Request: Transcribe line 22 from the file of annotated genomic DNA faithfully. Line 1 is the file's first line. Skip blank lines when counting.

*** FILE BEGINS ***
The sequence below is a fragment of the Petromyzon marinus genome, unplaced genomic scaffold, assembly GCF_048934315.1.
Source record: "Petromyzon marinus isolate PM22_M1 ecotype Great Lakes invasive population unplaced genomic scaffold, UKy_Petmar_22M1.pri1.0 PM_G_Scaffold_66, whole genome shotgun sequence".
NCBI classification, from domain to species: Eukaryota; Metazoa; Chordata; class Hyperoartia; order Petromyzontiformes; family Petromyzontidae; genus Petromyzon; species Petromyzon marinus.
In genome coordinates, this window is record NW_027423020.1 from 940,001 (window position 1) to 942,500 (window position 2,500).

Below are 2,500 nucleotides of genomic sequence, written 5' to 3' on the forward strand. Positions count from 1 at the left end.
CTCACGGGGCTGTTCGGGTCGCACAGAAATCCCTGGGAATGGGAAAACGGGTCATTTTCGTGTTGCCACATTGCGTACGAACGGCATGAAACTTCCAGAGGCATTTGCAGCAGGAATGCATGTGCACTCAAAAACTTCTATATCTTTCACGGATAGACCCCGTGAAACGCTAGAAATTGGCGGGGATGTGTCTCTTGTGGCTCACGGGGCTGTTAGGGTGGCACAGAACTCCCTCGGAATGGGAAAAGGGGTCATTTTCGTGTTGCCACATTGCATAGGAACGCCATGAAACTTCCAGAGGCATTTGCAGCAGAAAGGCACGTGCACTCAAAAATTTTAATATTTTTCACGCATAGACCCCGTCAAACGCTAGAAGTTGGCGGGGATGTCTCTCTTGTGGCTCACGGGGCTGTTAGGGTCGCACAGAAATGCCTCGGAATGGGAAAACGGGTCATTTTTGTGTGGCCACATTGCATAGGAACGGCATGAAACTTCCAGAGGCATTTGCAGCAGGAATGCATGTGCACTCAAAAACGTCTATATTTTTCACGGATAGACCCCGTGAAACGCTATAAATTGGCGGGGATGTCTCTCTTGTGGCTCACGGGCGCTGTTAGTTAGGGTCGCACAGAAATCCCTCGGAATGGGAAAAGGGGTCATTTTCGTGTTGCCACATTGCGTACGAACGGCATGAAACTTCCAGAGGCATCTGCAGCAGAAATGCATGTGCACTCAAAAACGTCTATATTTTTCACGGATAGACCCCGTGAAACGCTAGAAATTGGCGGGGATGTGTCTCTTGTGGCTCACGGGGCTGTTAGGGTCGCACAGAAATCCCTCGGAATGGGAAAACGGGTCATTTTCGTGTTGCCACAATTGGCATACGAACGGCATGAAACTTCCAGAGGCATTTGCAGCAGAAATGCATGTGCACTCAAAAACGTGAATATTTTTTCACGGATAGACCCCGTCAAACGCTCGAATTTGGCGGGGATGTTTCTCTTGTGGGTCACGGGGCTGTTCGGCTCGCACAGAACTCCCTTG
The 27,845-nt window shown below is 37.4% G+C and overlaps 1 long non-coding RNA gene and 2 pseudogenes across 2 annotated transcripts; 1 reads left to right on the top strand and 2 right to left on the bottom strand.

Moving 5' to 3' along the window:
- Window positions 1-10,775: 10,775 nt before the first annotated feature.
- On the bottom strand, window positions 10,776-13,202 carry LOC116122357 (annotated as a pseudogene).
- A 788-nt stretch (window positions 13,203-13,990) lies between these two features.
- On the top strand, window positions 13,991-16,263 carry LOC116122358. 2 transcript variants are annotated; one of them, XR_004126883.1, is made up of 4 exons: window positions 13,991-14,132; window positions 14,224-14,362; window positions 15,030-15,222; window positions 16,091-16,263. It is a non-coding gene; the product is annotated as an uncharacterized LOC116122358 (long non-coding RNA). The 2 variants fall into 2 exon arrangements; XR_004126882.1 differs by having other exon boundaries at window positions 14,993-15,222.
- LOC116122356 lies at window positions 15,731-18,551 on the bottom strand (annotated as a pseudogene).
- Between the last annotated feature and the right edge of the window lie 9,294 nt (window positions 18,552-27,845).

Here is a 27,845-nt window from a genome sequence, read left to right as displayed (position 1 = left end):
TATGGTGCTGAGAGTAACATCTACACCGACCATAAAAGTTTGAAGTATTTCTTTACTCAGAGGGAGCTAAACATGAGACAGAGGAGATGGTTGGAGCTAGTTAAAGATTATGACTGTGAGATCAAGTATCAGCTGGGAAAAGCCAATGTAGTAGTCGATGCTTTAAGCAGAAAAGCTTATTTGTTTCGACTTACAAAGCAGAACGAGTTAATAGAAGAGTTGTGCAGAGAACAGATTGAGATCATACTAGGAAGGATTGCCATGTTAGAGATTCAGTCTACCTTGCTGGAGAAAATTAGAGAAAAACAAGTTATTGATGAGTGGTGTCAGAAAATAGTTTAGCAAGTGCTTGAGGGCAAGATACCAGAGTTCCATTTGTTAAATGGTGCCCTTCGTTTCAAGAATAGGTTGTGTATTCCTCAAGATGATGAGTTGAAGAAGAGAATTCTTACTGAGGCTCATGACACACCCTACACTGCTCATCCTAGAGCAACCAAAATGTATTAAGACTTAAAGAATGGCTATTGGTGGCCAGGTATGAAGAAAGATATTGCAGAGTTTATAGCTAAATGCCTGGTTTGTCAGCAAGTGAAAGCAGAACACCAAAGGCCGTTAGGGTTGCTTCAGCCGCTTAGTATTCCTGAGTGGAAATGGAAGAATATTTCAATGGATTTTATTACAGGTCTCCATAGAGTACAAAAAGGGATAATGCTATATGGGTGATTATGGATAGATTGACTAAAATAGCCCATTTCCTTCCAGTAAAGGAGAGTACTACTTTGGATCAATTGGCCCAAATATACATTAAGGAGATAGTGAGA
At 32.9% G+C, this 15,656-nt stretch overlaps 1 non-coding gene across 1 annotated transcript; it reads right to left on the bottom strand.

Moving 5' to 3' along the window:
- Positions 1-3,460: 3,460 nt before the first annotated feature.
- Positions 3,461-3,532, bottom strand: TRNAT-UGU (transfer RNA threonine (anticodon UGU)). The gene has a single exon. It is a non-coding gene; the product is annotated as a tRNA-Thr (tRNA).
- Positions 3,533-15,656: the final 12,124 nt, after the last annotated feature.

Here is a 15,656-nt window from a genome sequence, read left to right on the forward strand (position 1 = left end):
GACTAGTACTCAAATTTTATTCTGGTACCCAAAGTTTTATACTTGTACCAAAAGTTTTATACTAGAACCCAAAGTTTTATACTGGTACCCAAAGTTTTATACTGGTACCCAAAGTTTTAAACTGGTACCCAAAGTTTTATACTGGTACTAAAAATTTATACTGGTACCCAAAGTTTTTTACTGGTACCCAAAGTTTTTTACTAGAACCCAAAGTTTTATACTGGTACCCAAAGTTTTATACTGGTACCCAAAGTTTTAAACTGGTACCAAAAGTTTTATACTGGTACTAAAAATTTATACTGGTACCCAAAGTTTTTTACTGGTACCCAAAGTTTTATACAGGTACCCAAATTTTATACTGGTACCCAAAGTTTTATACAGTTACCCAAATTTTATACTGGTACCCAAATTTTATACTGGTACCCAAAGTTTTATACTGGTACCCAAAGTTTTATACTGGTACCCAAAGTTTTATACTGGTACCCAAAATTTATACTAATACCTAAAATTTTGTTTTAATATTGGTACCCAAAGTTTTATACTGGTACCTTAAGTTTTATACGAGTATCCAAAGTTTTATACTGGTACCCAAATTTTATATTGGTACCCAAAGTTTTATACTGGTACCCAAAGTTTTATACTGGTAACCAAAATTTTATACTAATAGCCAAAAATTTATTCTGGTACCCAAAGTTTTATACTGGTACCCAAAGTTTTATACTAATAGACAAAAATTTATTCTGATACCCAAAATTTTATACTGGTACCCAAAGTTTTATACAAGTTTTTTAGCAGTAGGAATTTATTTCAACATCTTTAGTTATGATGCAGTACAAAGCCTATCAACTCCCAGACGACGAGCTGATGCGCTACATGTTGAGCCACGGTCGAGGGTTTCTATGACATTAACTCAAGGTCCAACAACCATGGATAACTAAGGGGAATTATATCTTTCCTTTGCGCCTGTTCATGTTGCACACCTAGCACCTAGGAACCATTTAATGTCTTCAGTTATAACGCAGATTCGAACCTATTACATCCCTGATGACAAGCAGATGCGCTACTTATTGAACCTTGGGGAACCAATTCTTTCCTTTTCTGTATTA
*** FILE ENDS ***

Here is a 15,656-nt window from a genome sequence, read left to right on the forward strand (position 1 = left end):